25 March 2004 - 15 May 2004

Evening Performances:
Monday - Saturday 7.30pm

Saturday Matinees:
3, 10, 17, 24 April, 1, 8 and 15 May 3.30pm

Mid-Week Matinees:
29 April 3.30pm

Royal Court Theatre

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Independent on Sunday
By Kate Bassett
April 4, 2004


Superb: Gillian Anderson in The Sweetest Swing...

But it's a glowing review," says Dr Gilbert. She even lists the journalist's admiring adjectives before remarking: "There's only one sentence that's not completely complimentary... There are some weak spots... But these are hardly worth mentioning.'" Dr Gilbert is Dana's therapist. Dana is an artist, and her response to the article about her painting is: "Bitch... If it's hardly worth mentioning, why bring it up?"

Rebecca Gilman's new play, The Sweetest Swing in Baseball, is a fierce challenge to newspaper critics and, indeed, to anyone who might comment on another person's creative work. Talk about walking on eggshells. The aforementioned cavils have made Dana (superbly played by Gillian Anderson) obsessively gloomy. Her boyfriend leaves her, she suffers a cool response to her new exhibition and dismissive comments from her avaricious dealer, Rhonda (Nancy Crane). She then cuts her wrists and is placed in a mental hospital, under the more caring, though not wholly protective eye of Gilbert (Crane, doubling).

Gilman's piece strongly implies that for "painter", we could read "playwright". Firstly, Dana develops some kind of alternative personality disorder, taking on the identity of a once-celebrated baseball player named Darryl. A fellow-patient points out that you need only "translate it out of the baseball" to understand it's her talking about herself incognito. Secondly, in a sudden twist, the action turns outwards to take a swipe at the audience as a crowd of unwanted appraisers. On press night, you could almost hear the critics gulping, swallowing a dose of their own medicine or nervously weighing up the job in hand.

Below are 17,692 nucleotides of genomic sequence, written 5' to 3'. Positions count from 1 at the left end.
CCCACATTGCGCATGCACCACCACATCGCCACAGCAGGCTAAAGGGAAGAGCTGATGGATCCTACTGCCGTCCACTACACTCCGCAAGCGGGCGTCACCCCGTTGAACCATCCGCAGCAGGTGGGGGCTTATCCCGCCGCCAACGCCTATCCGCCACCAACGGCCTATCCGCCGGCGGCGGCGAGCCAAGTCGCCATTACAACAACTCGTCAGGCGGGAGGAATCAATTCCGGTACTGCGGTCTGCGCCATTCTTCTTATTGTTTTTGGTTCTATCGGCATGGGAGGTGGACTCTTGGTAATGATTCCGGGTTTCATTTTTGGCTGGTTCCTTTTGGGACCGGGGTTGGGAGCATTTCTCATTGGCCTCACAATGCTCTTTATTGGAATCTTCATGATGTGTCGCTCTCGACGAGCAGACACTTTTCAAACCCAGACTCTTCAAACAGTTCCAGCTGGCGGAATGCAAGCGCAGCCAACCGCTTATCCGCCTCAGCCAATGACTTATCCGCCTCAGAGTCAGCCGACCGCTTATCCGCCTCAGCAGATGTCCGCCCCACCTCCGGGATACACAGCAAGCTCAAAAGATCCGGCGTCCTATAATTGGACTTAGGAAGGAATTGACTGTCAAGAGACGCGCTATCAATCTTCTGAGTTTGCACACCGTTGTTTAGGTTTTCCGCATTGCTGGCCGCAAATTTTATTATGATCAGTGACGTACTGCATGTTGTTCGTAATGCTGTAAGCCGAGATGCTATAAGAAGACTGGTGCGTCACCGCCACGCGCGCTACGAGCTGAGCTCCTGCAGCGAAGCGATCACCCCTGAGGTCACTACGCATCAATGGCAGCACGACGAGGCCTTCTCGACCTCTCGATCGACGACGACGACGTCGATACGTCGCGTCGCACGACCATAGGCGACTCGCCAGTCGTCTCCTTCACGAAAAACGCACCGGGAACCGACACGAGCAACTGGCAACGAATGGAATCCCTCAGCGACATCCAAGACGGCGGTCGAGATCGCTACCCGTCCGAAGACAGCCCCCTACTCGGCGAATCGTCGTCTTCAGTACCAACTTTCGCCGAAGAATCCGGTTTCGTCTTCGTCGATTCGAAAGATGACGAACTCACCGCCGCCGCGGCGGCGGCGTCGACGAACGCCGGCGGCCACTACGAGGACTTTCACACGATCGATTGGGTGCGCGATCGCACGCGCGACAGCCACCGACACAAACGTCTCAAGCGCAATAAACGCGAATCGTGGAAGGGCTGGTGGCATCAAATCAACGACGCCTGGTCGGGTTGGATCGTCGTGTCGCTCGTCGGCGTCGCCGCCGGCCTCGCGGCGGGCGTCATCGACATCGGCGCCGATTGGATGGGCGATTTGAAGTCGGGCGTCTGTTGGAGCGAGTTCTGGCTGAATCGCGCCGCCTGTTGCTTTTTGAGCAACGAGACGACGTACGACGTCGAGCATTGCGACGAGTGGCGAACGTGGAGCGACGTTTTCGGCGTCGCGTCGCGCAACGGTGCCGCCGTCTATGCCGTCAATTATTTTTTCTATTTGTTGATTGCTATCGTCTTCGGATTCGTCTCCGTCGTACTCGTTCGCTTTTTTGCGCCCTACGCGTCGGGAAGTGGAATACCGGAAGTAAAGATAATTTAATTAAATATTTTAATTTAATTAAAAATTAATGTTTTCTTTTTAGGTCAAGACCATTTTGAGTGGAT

It probably is worth mentioning a couple of weak spots where Gilman unnecessarily spells out analytic points. But this is a highly intelligent play, and one senses a robustness in Gilman's satirical humour and implicit self- criticism. The games played with pretend personae are also richly fascinating, Pirandellian and Shakespearean, with the swaggering Darryl being a liberating alter ego as well as a shield. At the same time, the dialogue has a spare simplicity, which the excellent director Ian Rickson fully appreciates.

Hildegard Bechtler's set is a bare artist's studio, where huge white canvases lean against walls, some with their backs to us. The acting is also beautifully understated, with a delicate balance maintained between comedy and grief. On one level, Darryll is the play's central joke. Dana is faking madness to stay in hospital for free, and clearly she's clueless about sport. But the pretence is rooted in genuine fear, and Anderson looks as if she is desperately fighting back tears. It's an extraordinarily double performance - simultaneously entertaining and tragic. One of the best productions of the year to date.